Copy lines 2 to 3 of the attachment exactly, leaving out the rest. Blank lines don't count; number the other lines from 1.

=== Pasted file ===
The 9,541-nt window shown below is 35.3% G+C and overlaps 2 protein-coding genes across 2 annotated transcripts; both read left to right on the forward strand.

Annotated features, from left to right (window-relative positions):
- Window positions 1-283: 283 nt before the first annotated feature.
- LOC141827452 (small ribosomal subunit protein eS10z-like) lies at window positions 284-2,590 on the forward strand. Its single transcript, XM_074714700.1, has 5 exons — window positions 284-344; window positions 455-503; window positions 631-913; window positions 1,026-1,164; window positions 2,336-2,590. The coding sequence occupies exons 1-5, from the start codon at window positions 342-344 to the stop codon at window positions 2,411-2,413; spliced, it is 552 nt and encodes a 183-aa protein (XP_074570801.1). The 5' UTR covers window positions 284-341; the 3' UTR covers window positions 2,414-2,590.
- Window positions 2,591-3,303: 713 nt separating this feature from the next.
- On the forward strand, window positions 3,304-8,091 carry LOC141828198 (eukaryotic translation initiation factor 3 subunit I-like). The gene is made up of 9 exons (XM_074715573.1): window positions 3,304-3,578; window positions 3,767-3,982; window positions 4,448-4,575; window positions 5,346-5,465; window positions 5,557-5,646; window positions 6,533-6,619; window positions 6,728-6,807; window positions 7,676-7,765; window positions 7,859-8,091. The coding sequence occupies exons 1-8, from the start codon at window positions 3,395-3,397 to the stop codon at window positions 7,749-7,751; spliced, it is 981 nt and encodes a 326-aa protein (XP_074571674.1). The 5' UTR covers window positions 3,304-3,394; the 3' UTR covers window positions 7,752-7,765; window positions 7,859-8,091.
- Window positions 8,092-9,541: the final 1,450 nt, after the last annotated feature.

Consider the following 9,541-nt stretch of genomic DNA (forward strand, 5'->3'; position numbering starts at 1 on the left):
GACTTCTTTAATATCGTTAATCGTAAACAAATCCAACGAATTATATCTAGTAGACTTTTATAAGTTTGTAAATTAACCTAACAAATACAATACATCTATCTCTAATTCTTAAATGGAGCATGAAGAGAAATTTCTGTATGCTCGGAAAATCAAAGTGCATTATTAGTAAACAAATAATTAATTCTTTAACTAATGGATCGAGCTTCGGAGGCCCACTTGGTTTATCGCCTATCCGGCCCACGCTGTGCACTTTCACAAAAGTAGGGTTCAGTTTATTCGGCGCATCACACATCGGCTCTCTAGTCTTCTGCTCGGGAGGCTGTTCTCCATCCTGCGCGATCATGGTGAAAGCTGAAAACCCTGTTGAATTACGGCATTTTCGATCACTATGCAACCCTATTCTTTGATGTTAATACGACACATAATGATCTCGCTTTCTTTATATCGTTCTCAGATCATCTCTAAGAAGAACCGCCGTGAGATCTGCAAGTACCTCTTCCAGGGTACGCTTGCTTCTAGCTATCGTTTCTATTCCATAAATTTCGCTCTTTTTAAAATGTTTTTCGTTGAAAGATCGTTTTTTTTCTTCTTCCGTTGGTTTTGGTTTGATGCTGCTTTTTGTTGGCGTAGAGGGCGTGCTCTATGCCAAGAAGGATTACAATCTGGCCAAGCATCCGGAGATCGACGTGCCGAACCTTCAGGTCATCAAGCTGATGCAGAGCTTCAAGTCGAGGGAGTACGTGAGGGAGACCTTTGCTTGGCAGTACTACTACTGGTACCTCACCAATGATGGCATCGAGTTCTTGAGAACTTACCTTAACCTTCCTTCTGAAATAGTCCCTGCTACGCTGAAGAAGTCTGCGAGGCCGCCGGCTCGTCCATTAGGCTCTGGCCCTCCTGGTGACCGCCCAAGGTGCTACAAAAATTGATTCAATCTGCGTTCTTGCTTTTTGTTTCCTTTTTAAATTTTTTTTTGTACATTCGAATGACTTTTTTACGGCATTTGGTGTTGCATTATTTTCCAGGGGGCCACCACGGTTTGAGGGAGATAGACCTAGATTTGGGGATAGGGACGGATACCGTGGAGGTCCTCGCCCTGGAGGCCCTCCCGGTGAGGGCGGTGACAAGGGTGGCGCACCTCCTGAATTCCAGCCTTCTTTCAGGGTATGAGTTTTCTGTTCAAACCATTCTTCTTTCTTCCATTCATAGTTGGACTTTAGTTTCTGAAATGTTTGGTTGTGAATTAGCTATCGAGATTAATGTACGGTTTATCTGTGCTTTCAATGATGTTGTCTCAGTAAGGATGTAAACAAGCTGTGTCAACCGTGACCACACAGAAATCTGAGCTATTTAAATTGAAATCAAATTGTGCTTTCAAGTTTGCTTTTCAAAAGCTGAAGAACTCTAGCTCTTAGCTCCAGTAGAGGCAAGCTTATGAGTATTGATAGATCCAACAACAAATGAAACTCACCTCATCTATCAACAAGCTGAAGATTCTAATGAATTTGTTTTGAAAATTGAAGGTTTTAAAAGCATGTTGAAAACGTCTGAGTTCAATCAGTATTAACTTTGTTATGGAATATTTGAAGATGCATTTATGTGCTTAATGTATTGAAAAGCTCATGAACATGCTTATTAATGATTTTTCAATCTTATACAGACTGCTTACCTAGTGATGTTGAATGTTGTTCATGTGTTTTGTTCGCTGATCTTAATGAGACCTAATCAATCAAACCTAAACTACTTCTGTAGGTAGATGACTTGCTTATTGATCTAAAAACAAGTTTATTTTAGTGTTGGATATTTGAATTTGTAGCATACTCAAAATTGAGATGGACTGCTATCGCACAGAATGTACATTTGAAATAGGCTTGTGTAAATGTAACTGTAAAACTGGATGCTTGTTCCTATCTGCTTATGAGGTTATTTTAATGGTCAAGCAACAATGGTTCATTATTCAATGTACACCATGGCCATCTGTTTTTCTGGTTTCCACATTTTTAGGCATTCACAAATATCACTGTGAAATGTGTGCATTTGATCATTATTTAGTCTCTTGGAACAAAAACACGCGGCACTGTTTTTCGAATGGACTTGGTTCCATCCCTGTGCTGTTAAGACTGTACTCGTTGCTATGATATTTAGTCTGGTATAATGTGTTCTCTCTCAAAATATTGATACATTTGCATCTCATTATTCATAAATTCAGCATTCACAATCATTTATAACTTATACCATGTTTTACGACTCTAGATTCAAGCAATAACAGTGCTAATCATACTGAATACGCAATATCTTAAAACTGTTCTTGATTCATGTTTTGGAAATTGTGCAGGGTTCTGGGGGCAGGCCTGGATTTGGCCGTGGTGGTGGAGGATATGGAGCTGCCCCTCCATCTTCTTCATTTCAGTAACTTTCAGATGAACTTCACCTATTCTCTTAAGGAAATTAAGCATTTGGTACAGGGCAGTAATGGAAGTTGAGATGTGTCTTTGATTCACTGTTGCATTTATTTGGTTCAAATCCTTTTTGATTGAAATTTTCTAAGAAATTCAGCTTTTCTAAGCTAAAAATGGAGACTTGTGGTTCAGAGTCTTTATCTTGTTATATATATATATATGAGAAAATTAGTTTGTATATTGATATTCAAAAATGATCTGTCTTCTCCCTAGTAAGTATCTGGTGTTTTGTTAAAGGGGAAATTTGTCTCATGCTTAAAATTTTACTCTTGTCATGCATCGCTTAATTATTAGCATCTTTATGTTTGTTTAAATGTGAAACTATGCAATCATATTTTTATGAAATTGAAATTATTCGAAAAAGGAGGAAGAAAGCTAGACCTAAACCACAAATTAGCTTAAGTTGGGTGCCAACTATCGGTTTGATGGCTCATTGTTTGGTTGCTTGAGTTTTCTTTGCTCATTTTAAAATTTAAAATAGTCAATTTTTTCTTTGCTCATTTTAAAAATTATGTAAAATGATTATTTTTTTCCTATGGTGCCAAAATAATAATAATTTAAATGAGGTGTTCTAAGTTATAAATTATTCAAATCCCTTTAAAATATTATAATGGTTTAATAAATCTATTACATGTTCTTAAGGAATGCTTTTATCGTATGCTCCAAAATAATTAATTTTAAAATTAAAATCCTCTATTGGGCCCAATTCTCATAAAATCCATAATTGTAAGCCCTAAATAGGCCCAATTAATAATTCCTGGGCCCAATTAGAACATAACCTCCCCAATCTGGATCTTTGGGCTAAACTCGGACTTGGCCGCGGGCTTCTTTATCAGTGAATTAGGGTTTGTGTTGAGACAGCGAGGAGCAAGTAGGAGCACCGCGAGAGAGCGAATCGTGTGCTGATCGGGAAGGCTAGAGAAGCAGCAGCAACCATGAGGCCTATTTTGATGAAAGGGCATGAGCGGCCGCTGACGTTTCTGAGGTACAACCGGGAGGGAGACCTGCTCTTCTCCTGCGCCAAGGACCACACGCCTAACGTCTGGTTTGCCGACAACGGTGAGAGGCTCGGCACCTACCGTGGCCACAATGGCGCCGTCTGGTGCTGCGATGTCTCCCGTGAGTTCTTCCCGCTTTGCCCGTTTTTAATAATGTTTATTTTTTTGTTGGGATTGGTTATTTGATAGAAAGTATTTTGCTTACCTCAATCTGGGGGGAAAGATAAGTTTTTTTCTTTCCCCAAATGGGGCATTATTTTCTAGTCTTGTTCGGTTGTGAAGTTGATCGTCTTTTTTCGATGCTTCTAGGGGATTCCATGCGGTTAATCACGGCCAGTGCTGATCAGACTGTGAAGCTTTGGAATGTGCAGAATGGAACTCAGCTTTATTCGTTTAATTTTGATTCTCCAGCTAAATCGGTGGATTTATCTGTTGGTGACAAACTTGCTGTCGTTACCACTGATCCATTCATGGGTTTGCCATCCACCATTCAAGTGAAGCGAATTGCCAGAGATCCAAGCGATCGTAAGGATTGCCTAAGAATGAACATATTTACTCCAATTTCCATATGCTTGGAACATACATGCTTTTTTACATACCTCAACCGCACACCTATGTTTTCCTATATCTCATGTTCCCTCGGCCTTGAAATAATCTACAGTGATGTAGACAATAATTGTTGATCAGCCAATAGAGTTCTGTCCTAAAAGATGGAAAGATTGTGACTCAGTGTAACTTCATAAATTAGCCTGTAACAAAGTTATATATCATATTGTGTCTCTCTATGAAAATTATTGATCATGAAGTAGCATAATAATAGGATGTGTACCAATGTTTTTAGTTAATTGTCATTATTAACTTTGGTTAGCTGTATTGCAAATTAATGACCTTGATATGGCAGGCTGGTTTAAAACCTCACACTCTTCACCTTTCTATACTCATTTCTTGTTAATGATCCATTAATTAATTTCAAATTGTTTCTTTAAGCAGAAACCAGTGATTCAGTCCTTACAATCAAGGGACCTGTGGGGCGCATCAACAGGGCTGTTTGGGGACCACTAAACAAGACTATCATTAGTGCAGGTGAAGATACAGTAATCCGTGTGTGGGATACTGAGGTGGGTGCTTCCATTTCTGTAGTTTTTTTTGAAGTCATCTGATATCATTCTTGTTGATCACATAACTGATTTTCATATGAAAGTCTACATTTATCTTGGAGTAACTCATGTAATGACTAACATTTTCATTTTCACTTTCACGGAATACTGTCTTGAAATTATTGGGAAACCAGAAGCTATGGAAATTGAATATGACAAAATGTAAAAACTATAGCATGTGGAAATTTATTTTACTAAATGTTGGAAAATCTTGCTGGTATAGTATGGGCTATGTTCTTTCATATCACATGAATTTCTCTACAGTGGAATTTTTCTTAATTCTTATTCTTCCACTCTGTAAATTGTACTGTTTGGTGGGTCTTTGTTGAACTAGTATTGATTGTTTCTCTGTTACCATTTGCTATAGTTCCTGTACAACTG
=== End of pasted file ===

Annotated features, from left to right (window-relative positions):
- Window positions 1-283: 283 nt before the first annotated feature.